Original Research

Community emergency department utilization following a natural disaster (the Goderich Tornado)


name here
Samuel Appavoo
1 MD, Association Professor *

name here
Alexander Khemlin
2 MD, Family doctor

name here
Donna Appavoo
3 PhD, Instructor

name here
Candi J Flynn
4 MD, Family doctor


* Samuel Appavoo


1 Schulich School of Medicine and Dentistry, University of Western Ontario, Goderich Teaching Site, Alexandra Marine and General Hospital, Goderich, Ontario, Canada

2 Alexandra Marine and General Hospital, Goderich, Ontario, Canada

3 Ryerson University, Toronto, Ontario, Canada

4 Gateway Rural Health Research Institute, Seaforth, Ontario, Canada


21 September 2016 Volume 16 Issue 3


RECEIVED: 11 November 2015

REVISED: 9 May 2016

ACCEPTED: 9 June 2016


Appavoo S, Khemlin A, Appavoo D, Flynn CJ.  Community emergency department utilization following a natural disaster (the Goderich Tornado). Rural and Remote Health 2016; 16: 3802. https://doi.org/10.22605/RRH3802


© James Cook University 2016


Introduction: On 21 August 2011 an F3 tornado hit the Canadian town of Goderich, Ontario, leaving 40 people injured and one dead. Specific medium-term changes in utilization of health care following a disaster have not been analyzed in medical literature. Documenting the emergency department utilization through this subacute period would be helpful to enable institutions and healthcare practitioners to be better prepared for future events.
Methods: A medical chart review was conducted at the Alexandra Marine and General Hospital in Goderich. All emergency department visits made during the 30 days after the Tornado in 2011 (intervention group), 30 days prior to the tornado in 2011 (primary control group), and during the similar calendar period of 30 days after the tornado in 2010 (seasonal control group) were reviewed. Medical diagnoses of all patients who presented at the emergency department were collected and compared.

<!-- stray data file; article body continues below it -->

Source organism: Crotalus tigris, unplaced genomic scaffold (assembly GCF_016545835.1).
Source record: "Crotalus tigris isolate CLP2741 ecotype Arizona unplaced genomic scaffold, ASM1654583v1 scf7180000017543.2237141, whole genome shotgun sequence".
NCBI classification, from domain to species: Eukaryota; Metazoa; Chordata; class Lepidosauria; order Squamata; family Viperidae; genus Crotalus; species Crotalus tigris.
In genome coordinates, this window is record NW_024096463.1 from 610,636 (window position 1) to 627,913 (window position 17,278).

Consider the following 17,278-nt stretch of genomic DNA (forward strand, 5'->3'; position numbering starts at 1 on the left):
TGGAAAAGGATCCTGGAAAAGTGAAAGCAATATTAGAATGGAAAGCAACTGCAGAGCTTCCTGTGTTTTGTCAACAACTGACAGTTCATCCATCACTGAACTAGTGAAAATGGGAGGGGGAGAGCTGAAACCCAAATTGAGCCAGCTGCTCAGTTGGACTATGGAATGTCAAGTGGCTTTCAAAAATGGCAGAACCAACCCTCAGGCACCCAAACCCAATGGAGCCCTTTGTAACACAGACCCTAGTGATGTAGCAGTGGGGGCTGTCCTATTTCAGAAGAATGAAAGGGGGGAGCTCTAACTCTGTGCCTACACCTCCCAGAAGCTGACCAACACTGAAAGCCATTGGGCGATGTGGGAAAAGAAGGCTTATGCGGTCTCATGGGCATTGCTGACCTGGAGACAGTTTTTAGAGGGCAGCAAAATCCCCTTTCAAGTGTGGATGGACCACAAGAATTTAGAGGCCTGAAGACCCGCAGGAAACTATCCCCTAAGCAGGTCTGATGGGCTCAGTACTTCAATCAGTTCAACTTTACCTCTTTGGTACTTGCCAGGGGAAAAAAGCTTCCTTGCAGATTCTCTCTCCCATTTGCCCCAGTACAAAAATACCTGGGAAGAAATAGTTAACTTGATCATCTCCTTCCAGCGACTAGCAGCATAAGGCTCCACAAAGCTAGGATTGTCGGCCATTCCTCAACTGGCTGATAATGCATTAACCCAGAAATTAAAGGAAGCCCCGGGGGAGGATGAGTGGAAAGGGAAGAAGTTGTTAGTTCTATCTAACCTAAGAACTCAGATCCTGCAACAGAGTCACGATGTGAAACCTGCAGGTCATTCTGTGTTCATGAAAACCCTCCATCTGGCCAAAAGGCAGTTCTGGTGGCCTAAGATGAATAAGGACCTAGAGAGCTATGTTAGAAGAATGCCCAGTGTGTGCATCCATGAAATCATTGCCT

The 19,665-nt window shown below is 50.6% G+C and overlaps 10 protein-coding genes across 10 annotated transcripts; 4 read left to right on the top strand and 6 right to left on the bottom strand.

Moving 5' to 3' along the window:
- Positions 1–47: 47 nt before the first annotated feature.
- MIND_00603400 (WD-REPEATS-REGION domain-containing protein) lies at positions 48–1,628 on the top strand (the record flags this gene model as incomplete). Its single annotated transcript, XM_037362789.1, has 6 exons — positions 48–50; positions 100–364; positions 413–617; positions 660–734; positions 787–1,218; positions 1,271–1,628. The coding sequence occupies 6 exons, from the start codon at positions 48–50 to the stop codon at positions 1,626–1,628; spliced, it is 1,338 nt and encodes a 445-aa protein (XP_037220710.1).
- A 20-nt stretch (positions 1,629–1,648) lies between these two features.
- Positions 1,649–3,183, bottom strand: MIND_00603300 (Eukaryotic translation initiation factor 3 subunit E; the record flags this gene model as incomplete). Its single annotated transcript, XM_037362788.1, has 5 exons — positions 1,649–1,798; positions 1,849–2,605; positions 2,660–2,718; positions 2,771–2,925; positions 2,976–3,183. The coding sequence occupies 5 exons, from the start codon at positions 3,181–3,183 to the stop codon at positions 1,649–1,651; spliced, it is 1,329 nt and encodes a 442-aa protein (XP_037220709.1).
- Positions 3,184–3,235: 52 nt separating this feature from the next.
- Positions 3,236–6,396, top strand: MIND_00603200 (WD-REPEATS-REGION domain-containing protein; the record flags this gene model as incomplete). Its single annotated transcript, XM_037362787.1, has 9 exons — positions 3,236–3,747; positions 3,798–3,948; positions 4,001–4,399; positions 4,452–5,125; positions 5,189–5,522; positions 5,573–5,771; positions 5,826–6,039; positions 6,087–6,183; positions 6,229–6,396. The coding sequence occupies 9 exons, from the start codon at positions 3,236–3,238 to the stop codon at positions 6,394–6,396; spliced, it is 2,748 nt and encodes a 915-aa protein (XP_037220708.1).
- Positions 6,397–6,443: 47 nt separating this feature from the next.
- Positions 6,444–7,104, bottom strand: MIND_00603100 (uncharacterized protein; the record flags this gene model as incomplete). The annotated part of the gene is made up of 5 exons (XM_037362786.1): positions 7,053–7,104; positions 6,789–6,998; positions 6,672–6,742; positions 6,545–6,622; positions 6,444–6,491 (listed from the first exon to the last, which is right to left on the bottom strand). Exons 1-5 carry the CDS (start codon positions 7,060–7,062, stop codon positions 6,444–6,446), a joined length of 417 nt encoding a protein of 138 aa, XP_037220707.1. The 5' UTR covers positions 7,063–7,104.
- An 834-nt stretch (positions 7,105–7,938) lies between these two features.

Results: Fewer people presented to the emergency department following the tornado than during the control periods, and those who did were significantly older than those who presented in the control periods (p<0.001). A significantly greater number of patients presented with undiagnosed medical problems, many came to refill their medications, and significantly fewer people left the emergency department without being seen (p<0.001).
Conclusions: This study identifies the medical conditions that are most likely to be seen in an emergency department following a tornado in a rural Ontario community. This information serves to inform the medical community and other hospitals how to increase their level of preparedness should a comparable disaster occur again in the future.

Key words: Canada, community emergency department, disaster, emergency department utilization, rural community hospital, tornado.

full article:


Tornadoes are severe wind storms that produce forceful rotating winds and form funnel-shaped vortexes1. In Canada, the peak of the tornado season is between June and August2. Predominantly, Canadian tornadoes have maximum wind speeds of less than 180 km/h, but a small number of them can be substantially stronger and have devastating impact wherever they touch down2.

Goderich, a town located in Huron County in the Canadian province of Ontario, is located on the eastern shore of Lake Huron. At the time of the tornado, the town had 7521 inhabitants3. A powerful and violent F3 tornado passed through Goderich around 4.00 pm on Sunday, 21 August 20114. Wind speeds reached between 250 and 300 km/h4. At its widest, over downtown, the tornado was estimated to be 1.5 km across, and its path was an estimated 20 km long4. The tornado caused devastating damage to the town's port and historic downtown center, as well as to several blocks of residential homes. Forty people were injured and one person was killed by Ontario's strongest tornado since 19964,5.